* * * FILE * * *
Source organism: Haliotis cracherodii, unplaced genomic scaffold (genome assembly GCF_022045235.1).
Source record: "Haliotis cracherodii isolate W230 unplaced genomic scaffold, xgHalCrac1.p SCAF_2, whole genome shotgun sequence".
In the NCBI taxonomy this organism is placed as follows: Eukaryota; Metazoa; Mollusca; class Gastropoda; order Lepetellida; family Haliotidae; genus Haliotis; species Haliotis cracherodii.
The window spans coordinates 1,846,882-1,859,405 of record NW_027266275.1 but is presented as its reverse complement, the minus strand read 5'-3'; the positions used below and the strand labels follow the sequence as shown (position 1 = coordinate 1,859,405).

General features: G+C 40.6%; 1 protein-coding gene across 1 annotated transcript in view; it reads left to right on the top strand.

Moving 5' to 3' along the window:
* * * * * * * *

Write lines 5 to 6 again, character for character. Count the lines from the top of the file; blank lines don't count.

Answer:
General features: G+C 40.6%; 1 protein-coding gene across 1 annotated transcript in view; it reads left to right on the top strand.

Moving 5' to 3' along the window: